“We have an influx of 12,000 people in the city of Leipzig alone. These are official figures for just Ukrainians.”
Data from the UN refugee agency, UNHCR, shows that Germany had taken in over one million Ukrainian refugees to date – a figure higher than other European countries including neighbouring Poland.
During the 2015 European migrant crisis, then-chancellor Merkel adopted an “open-door” policy which saw hundreds of thousands of refugees fleeing war in Syria and beyond arrive in Germany – a decision which attracted both praise and criticism.
“But it’s not just migration,” Kühne added. “Our economy is stagnating, and this is backfiring.
“People can’t even fill up their cars at the gas station anymore,” he sadi, citing the scenario of a mother of “a young family with two small children” who is forced to cancel a weekend trip away with her family so that she can afford to fill her car with petrol.
The AfD appears to be capitalizing on societal grievances and learning to speak the language of the mainstream to great effect, while not abandoning its more extremist positions.
The party has begun to talk more seriously about economic policy and argues that the government’s commitment to climate policies and supporting Ukraine’s war effort are placing overly burdensome costs on the German taxpayer.
The CDU’s Michael Kretschmer, state premier of Saxony, believes a shift in policy is the best approach for democratic parties to stop the rise of the far-right.
He has been vocal about how a surge in illegal immigration is contributing to support for the AfD.
Speaking to CNN, Kretschmer said he is calling for the creation of a cross-party commission to tackle the issue of illegal immigration and put in place greater restrictions on the right to asylum.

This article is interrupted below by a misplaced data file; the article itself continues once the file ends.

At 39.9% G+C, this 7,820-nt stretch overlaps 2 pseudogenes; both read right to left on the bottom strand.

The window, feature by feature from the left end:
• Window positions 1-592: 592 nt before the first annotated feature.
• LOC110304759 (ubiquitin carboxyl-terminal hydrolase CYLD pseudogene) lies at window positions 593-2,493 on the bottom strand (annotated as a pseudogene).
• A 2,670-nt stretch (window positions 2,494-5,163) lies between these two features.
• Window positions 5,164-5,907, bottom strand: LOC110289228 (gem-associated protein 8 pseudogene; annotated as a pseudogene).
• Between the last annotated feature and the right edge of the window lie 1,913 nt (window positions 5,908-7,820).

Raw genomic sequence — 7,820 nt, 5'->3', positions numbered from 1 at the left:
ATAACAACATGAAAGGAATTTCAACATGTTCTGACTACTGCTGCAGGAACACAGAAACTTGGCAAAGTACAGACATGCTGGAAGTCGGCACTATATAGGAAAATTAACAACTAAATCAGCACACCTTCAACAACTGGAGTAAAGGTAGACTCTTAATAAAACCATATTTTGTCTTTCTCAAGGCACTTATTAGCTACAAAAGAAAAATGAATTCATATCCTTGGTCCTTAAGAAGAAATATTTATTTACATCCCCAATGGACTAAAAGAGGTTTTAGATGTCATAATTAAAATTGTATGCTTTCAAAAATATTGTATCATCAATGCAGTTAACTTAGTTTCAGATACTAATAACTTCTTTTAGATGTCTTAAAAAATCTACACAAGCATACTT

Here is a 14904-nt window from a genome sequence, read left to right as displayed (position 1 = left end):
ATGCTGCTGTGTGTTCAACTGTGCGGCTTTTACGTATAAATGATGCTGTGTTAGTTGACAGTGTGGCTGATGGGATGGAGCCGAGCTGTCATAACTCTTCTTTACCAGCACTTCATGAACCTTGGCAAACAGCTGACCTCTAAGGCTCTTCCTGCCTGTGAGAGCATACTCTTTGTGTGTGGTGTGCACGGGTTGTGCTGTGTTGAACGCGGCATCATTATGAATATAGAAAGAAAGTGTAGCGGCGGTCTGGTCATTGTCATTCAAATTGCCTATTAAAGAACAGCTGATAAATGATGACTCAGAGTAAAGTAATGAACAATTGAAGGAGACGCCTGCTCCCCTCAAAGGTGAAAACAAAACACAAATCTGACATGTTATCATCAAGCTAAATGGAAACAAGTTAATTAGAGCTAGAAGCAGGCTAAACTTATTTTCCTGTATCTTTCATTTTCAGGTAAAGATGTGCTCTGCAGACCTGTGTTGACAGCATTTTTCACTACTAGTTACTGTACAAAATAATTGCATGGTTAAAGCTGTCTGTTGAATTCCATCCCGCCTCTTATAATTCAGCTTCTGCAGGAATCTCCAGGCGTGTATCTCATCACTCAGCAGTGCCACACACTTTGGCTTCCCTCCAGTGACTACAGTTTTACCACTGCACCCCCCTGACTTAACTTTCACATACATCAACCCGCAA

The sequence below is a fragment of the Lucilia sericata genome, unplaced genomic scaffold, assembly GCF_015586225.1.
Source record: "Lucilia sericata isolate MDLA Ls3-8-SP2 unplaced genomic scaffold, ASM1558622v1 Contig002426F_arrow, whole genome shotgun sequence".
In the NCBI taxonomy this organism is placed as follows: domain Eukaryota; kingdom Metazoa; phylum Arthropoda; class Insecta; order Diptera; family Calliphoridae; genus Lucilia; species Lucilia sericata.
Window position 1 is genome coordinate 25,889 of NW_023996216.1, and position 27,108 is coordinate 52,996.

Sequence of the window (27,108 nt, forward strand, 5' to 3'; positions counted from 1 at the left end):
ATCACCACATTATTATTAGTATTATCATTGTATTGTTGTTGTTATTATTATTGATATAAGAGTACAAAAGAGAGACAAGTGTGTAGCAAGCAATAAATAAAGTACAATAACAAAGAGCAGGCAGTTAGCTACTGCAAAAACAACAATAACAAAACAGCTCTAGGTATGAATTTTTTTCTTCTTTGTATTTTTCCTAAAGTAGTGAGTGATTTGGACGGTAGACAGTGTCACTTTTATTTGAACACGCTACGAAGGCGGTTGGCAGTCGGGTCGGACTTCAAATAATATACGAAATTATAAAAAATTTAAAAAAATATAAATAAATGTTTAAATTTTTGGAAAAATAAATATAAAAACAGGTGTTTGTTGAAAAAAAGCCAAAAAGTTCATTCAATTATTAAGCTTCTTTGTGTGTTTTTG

Opinion polls in his state, one of the five that make up Germany’s former east, put the AfD in the lead; Saxony has long been a stronghold for the far-right party.
Still, Kretschmer rules out any kind of collaboration. “Of course, one cannot work together with anyone who is a danger for democracy.”
He also cites a lack of trust in the current SPD-led government as the reason for a surge in support for the AfD.
“In the past, we have seen time and again that people choose populist parties as lightning rods when trust in the government’s abilities and in democratic structures wanes,” he said.
“Trust has fallen because the federal government is too hesitant and is not tackling and solving the problems in our country that are visible to everyone.
“Citizens as well as businesses rightly expect that the federal government will finally tackle the important issues; high energy prices and inflation, a stagnating economy and growing illegal migration.”
As the AfD continues its rise, it is clear that all of Germany’s democratic parties will have to adapt to the new political landscape; although none more so than the CDU, which may have a fight on its hands to maintain its status as the country’s most popular right-of center party.